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CA Bhavik Mehta

Inflation eats into your money and reduces its purchasing power. To tackle this, you need to invest in products that beat inflation. Inflation-indexed bonds, due to be floated later this month, may be one such option.

Inflation-indexed bonds for retail investors are all set to be launched in the second half of this month. According to the Reserve Bank of India (RBI), this product aims to protect savings from inflation, especially those of low- and middle-income groups. But does this product really do that, and should you go for it?  While the Inflation Indexed Bonds linked to Wholesale Price Index (WPI) has not seen a great response with participation mostly coming from insurance companies and pension funds, experts say that the proposed IINSS-C bonds (inflation bonds linked to the consumer price index) may also take a while to catch on. Although RBI has reserved 20 per cent of the WPI bonds for retail investors, the auctions has seen a very lackluster response from retail investors due to the fact that the Consumer Price Index (CPI) inflation is much higher than the WPI. The 1.44 per cent 2023 inflation indexed bonds that was first issued in June is currently trading around 3.63 per cent. In the last few auctions of the bond, there were no bids in the non-competitive segment reserved for retail investors.

The government has planned to raise Rs 12,000-15,000 crore in FY14 through inflation indexed bonds. The bonds would help correct the macroeconomic imbalances especially the high current account deficit caused by domestic investors widespread use of gold as an inflation hedge. Only crude oil accounts for a larger share of India’s imports than gold. India this year may import 900 to 1,000 metric tons of gold this year. The World Gold Council report says that India has imported about 560 tons of gold in the first six months of 2013.

According to Moody’s Credit Outlook June 10, 2013 issue, “If inflation indexed bonds reduce domestic investor demand for gold as an inflation-hedge asset and reduce gold imports, it would alleviate balance of payments and exchange rate pressures.”

However, any tempering in gold imports in the near term is more likely to come from the recently extended import curbs than from inflation-indexed, which will total Rs 150 billion (Rs 15,000 crore) this year, compared to our estimate of an Rs 3 trillion (Rs 3,00,000 crore) gold import bill,” added Moody’s.

We can evaluate a product on various parameters—tenor, rate and taxation. This bond is a 10-year product and is a cumulative interest product, which means it does not throw off any income. The maximum you can invest is Rs.5 lakh. The interesting thing about this bond is that it gives you a return of 1.50 percentage points over the Consumer Price Index (CPI). It aims to protect people against the inflation that really bites. Now, the third thing is taxation. So when the 10-year tenor is over and you get your money back at the current rates of inflation, then Rs.5 lakh would grow toRs.15 lakh. The current rate of inflation is 10%, which we think will fall. On the gains, you will pay tax as per your slab rates.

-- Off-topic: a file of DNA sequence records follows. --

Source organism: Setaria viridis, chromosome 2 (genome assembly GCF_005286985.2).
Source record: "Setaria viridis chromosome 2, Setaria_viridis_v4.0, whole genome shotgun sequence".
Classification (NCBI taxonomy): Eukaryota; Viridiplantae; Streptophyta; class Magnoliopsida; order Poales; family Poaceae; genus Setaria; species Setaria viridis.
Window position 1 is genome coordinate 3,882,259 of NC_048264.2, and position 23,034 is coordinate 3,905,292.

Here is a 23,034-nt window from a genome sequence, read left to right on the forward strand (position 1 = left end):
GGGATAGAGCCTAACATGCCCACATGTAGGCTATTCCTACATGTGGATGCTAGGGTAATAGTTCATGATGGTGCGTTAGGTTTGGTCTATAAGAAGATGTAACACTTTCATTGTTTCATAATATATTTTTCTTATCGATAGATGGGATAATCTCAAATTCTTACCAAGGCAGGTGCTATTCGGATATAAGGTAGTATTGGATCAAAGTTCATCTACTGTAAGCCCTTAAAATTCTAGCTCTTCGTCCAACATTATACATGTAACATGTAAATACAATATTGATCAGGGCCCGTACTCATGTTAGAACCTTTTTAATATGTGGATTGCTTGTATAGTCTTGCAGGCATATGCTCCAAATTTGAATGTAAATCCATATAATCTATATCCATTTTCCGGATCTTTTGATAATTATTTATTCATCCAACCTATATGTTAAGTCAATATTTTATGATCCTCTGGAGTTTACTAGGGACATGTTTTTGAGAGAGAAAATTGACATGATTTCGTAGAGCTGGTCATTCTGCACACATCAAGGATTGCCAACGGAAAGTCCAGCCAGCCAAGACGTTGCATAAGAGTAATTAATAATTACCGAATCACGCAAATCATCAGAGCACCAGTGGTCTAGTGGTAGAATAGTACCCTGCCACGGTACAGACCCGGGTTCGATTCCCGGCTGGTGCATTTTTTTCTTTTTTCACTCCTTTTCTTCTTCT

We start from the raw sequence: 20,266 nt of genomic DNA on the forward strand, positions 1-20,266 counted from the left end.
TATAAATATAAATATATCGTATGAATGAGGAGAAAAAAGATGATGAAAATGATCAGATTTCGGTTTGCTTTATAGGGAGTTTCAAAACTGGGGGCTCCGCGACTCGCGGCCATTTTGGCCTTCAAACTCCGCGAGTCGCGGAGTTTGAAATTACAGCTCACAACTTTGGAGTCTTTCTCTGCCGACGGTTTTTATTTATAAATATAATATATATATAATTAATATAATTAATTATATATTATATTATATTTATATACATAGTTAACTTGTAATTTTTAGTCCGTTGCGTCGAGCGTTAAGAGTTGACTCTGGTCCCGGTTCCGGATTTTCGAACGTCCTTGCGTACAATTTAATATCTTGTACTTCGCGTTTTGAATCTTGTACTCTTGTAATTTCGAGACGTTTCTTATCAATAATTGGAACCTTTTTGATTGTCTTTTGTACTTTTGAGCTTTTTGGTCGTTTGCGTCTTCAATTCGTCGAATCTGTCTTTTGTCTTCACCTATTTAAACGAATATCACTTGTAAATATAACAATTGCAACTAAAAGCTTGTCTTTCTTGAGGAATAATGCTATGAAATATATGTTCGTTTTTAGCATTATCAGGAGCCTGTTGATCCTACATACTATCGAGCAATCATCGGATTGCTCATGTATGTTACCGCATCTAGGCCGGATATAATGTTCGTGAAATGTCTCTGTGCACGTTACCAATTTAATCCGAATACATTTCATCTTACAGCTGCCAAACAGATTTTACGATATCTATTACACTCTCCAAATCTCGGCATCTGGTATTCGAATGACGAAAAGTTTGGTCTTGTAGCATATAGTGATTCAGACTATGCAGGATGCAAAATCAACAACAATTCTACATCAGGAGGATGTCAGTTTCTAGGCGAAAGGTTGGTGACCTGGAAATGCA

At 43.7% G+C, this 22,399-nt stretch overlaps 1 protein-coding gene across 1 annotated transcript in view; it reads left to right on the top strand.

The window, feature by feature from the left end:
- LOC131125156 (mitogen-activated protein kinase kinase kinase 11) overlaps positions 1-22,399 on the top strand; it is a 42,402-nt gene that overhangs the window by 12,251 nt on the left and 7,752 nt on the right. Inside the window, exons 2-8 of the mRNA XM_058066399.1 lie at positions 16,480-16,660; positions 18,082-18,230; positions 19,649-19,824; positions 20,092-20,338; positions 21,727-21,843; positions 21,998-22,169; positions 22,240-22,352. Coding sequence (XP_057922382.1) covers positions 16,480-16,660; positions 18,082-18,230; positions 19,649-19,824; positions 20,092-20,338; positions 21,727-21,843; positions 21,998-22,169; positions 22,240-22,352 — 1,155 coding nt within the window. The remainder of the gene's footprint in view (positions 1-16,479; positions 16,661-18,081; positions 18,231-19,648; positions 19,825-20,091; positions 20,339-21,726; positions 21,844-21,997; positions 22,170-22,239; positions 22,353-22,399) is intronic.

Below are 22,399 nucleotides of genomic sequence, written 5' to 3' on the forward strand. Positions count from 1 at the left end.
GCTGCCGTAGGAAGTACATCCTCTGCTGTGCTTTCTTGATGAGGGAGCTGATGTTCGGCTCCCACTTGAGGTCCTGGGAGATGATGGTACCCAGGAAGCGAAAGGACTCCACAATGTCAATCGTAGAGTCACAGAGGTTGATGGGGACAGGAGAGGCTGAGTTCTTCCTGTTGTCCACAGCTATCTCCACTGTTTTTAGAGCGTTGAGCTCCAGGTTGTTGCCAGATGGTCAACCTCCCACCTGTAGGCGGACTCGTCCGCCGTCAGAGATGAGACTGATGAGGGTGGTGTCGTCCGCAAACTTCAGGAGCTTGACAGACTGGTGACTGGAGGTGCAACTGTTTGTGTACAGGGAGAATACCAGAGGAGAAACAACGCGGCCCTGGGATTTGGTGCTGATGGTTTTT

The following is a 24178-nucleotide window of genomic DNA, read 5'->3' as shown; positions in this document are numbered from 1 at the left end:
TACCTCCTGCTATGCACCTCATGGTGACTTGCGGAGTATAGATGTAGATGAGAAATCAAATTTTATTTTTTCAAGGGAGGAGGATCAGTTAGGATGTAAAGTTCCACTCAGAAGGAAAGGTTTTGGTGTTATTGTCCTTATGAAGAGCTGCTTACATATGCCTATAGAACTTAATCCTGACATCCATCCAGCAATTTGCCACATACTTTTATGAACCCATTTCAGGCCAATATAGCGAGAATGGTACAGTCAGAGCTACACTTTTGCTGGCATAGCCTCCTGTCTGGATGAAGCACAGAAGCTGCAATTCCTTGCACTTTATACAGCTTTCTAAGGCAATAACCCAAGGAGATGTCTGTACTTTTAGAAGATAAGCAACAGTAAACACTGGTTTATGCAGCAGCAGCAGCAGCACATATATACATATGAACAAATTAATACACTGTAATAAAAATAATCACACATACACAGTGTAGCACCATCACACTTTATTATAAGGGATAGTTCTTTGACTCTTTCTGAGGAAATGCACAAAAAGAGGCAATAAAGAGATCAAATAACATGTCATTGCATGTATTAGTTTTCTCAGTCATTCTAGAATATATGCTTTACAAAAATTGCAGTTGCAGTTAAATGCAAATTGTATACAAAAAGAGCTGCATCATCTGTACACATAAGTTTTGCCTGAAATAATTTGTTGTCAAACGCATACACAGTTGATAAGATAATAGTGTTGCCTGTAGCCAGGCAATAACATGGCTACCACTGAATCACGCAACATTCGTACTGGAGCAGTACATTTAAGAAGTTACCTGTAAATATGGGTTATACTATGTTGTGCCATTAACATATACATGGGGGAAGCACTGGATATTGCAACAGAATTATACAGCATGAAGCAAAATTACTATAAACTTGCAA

So, finally there is a bond that does what we wanted it to do: protect people against CPI. It is a great product for those who are fixed deposit (FD) investors because FDs give you negative rates of return when inflation is high. It works for those who are in the lowest tax bracket. At every inflation point it does better in terms of real rate of return.

But in some ways, it disappoints because this is a product that a retired person should ideally use for inflation indexing his retirement corpus. This means you need a product that will give regular income—if not quarterly or semi-annually, at least annually. Let’s assume that there is a person who ladders his investment—Rs.5 lakh now and Rs.5 lakh next year. But for a person who is retiring and needs a corpus of around Rs.1 crore, this bond is not working. In terms of annual return, Rs.5 lakh is too little. For a person in the 30% tax bracket, it is giving negative returns at every possible CPI level. But at each level, it’s better than FD. So these are the pros and cons.

If you are an FD investor, switch to this bond. If you are a smarter investor and have an asset allocation towards equity mutual funds or direct stocks, this is not a product for you because in 10 years you stand to do much better in well chosen equity products.

Lock in period:

One can withdraw in three years. For senior citizens, it is one year lock-in. But if you pull back after the third year, you lose half the interest of the previous year.

Variability in returns is seen as a key factor in CPI-linked inflation bonds by some financial advisors “While in a fixed income instrument your yield is locked, in an inflation-linked bonds, your returns are getting adjusted to inflation. These bonds can be looked at by pensioners or people with low risk taking appetite who would like to cover their expenses,”

Post-tax returns from CPI-linked inflation bonds may find it difficult to compete with post-tax returns from PPF if the consumer inflation falls or is at low levels.

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  1. naresh prasad sinha says:

    a good and analysis and well worded but confuses whether the retired people to invest or not. a practical example with net gain or otherwise could have solved the dilemma.

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May 2024